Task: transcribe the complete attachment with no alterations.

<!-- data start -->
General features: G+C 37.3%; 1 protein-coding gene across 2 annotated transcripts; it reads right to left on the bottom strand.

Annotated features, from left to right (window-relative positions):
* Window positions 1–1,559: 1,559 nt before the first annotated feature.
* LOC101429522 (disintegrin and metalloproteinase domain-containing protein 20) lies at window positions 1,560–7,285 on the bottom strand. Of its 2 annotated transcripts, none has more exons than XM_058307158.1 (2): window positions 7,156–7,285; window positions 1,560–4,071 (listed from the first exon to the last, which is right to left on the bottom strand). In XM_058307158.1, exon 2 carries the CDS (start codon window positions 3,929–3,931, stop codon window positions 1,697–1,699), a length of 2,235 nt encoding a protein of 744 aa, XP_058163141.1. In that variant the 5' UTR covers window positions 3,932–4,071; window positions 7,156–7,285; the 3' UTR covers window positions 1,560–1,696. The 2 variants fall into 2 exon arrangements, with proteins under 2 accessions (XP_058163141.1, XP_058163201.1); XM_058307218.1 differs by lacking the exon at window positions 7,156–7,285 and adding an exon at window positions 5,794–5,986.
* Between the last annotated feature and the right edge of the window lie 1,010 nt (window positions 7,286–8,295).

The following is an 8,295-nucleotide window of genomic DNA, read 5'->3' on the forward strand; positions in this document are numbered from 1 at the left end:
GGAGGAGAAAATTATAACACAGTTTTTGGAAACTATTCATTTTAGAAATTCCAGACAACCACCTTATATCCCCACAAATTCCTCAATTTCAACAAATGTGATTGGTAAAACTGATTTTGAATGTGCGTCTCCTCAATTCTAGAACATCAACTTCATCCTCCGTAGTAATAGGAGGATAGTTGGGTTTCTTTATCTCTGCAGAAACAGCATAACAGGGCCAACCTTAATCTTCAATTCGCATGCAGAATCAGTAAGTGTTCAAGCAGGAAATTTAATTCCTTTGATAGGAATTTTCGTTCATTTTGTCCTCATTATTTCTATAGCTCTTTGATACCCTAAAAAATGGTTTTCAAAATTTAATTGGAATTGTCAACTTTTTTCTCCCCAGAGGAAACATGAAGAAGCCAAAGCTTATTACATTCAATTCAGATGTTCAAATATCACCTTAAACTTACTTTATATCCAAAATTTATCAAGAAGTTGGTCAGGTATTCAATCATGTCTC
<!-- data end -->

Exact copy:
General features: G+C 37.3%; 1 protein-coding gene across 2 annotated transcripts; it reads right to left on the bottom strand.

Annotated features, from left to right (window-relative positions):
* Window positions 1–1,559: 1,559 nt before the first annotated feature.
* LOC101429522 (disintegrin and metalloproteinase domain-containing protein 20) lies at window positions 1,560–7,285 on the bottom strand. Of its 2 annotated transcripts, none has more exons than XM_058307158.1 (2): window positions 7,156–7,285; window positions 1,560–4,071 (listed from the first exon to the last, which is right to left on the bottom strand). In XM_058307158.1, exon 2 carries the CDS (start codon window positions 3,929–3,931, stop codon window positions 1,697–1,699), a length of 2,235 nt encoding a protein of 744 aa, XP_058163141.1. In that variant the 5' UTR covers window positions 3,932–4,071; window positions 7,156–7,285; the 3' UTR covers window positions 1,560–1,696. The 2 variants fall into 2 exon arrangements, with proteins under 2 accessions (XP_058163141.1, XP_058163201.1); XM_058307218.1 differs by lacking the exon at window positions 7,156–7,285 and adding an exon at window positions 5,794–5,986.
* Between the last annotated feature and the right edge of the window lie 1,010 nt (window positions 7,286–8,295).

The following is an 8,295-nucleotide window of genomic DNA, read 5'->3' on the forward strand; positions in this document are numbered from 1 at the left end:
GGAGGAGAAAATTATAACACAGTTTTTGGAAACTATTCATTTTAGAAATTCCAGACAACCACCTTATATCCCCACAAATTCCTCAATTTCAACAAATGTGATTGGTAAAACTGATTTTGAATGTGCGTCTCCTCAATTCTAGAACATCAACTTCATCCTCCGTAGTAATAGGAGGATAGTTGGGTTTCTTTATCTCTGCAGAAACAGCATAACAGGGCCAACCTTAATCTTCAATTCGCATGCAGAATCAGTAAGTGTTCAAGCAGGAAATTTAATTCCTTTGATAGGAATTTTCGTTCATTTTGTCCTCATTATTTCTATAGCTCTTTGATACCCTAAAAAATGGTTTTCAAAATTTAATTGGAATTGTCAACTTTTTTCTCCCCAGAGGAAACATGAAGAAGCCAAAGCTTATTACATTCAATTCAGATGTTCAAATATCACCTTAAACTTACTTTATATCCAAAATTTATCAAGAAGTTGGTCAGGTATTCAATCATGTCTC